Thursday, January 14, 2016

Captain Action announces Ultraman Outfit “Long Lost” collectible to be produced in Japan


Captain Action Announces Ultraman Outfit “Long Lost” collectible to be produced in Japan after 50 years New York, N.Y. (January 16, 2016): Captain Action Enterprises, LLC is proud to announce a partnership with MEDICOM TOY CORPORATION to produce the long-lost Ultraman outfit.

This uniform set was planned to be a part of the popular super-hero line of costume sets to be used in conjunction with the iconic 12” (30 cm) Captain Action figure. An image of this outfit was shown only once in Shonen (Magazine) in the 1960s and was designed to be a contest prize for the readers. To many modern fans, it was surprising to know such thing existed!

“For Captain Action’s launch in Japan, Nippon Ideal made plans to give Captain Action an Ultraman costume. However, events conspired to prevent the Ultraman costume from becoming a reality, but not before pictures of it had appeared in articles about Captain Action in several issues of “Shonen (Magazine)” (“Boys Magazine”). For decades, fans of both Ultraman and Captain Action have looked at those few grainy pictures and wished that the Ultraman costume had been released to toy stores,” said James Long, a Japanese Anime and Tokusatsu Historian and fan of Captain Action.

This new Ultraman outfit will be released as a part of the 50th Anniversary celebration of Captain Action.

Scroll down to see the rest of the pictures.
Click on them for bigger and better views.

“Captain Action is an international brand with both modern day and nostalgic fans, especially in Italy, Canada, Mexico, France, the UK, the Philippines and Japan,” said Ed Catto, a Retropreneur at Captain Action Enterprises, LLC.

Additional 50th Anniversary plans are scheduled to be announced.

“Once only a ghost from the pages of old magazines, the lost Captain Action Ultraman costume is finally a reality! At last Ultraman joins the other legendary Captain Action heroes, thanks to MEDICOM TOY and Captain Action Enterprises!” said James Long.

MEDICOM TOY is working closely with Captain Action Enterprises to create retro-style packaging consistent with the original 1960’s line. Shipping and sales are planned for June 2016.The MEDICOM TOY Premium Club will take orders from January 24, 2016 until March 5, 2016. More details can be found on the website:

“After almost fifty years, we’re thrilled to be making this long-lost costume set available. For Captain Action fans, it’s not quite the Holy Grail, but it’s pretty close!” said Joe Ahearn, a Founding Partner at Captain Action Enterprises, LLC.

About Captain Action Enterprises
As Retropreneurs, Captain Action Enterprises, LLC specializes in taking old properties and rejuvenating them for a new generation. Captain Action’s appears in comic book series, lithographs, statues, action figures, T-shirts, model kits and more. Additional properties include Lady Action, Captain Action Cat, Dr. Evil, Khem, Destiny Zero and Savage Beauty. For additional information, please contact Ed Catto at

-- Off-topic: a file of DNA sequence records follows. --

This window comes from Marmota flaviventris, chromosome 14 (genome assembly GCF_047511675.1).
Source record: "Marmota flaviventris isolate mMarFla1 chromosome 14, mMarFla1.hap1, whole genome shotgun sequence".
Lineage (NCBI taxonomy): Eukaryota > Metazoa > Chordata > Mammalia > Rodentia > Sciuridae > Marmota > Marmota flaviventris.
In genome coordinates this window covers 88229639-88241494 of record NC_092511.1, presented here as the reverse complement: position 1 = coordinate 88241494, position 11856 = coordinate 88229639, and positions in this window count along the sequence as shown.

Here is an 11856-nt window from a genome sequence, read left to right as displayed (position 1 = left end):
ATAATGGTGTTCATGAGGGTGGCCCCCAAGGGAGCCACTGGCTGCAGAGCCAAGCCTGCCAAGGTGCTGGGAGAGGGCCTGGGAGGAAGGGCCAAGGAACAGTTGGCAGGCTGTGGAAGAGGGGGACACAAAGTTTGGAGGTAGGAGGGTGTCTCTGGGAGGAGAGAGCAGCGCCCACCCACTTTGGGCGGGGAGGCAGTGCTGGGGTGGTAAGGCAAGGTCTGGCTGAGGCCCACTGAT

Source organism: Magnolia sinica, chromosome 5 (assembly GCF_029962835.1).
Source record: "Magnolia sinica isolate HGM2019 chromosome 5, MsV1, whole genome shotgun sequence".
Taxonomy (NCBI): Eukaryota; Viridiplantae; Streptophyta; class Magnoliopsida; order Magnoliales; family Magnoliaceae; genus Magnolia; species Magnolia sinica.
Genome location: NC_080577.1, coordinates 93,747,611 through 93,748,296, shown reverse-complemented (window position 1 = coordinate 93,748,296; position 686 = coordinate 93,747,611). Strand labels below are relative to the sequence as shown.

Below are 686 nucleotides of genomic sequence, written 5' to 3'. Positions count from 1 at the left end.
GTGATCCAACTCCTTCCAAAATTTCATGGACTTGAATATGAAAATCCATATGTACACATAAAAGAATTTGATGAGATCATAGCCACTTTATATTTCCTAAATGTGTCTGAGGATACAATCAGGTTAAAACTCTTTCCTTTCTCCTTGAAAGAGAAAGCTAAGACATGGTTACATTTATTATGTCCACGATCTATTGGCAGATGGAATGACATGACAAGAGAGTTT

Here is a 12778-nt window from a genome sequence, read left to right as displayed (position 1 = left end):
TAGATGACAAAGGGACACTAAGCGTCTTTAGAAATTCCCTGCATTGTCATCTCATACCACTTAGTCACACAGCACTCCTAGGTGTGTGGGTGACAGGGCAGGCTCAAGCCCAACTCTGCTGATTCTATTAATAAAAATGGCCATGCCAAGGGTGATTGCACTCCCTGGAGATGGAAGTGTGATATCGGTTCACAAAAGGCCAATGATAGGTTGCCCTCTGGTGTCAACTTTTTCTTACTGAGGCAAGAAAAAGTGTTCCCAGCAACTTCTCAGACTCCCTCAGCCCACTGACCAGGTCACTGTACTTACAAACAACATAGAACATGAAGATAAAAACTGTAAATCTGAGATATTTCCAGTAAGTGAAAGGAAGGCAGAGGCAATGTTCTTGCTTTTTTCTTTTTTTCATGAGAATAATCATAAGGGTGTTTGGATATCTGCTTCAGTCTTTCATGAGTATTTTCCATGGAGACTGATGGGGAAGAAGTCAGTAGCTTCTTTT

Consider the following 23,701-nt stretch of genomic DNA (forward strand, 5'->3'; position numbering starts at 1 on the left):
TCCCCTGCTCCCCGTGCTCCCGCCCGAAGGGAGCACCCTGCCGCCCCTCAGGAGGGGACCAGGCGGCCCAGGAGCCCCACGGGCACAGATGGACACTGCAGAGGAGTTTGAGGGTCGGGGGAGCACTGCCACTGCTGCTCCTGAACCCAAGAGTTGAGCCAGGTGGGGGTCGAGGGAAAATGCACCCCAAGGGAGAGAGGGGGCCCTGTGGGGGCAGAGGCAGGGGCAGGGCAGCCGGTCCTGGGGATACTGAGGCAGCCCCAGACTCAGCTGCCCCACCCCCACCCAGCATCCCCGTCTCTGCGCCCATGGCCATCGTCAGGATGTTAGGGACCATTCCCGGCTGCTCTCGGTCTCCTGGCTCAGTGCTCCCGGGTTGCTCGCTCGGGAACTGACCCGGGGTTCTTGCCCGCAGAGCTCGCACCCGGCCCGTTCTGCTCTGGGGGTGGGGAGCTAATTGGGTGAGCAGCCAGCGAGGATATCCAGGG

1 comment:

alex teo said...


Your Captain Action post today came just in time for me to make a point with one of my younger friends who is a one-sixth collector. Basically, my observation about how one-sixth figures have changed over time.
No, not the fabulous techniques that today create fantastic figures, but the entire "structure" of the business.
Toy companies took a page out of the gentleman's razor business play book. Please, step into my time machine for a moment.

Now we are back in a time when men shaved with a straight razor and sharpened it with a leather strap. The enterprising Gillette company created a disposable razor blade that was used a few times and discarded. It was a marketing first that would be copied for generations. The introduction included a FREE razor with a box of the new blades.

Mattel took a page from that playbook when they created the first Barbie doll. The doll was priced the same as the outfits. As Mattel later explained, the profit was in the clothing -- just as it was in Gillette's blades.
For decades, there would be ONE doll with dozens of fashions. Lines were "extended" by adding new characters -- not new versions of the same character. That came decades later and is the basis of most of today's collectable market.

Action Man is a classic example of the old Gillette principle. Mattel, and later Hasbro, eventually began to understand the adult market for Barbie and GI Joe.

And I played a very small, but pivotal, role in that. After three years of trying to persuade Mattel to become involved with the first Barbie adult collector convention, they finally agreed and sent a designer to give a talk. The response was overwhelming and Mattel continued to participate in all adult conventions. Hasbro soon followed.

Eventually Mattel even began to create Barbie dolls FOR the adult market with their Silkstone line of expensive dolls. It was also when they began the whole "doll in one outfit" collectibles. Often the dolls were "sewn into" their fashions.

So, today we have dozens of versions of favorite characters like Captain America and Iron Man.

And Captain Action is there to remind us how it used to be.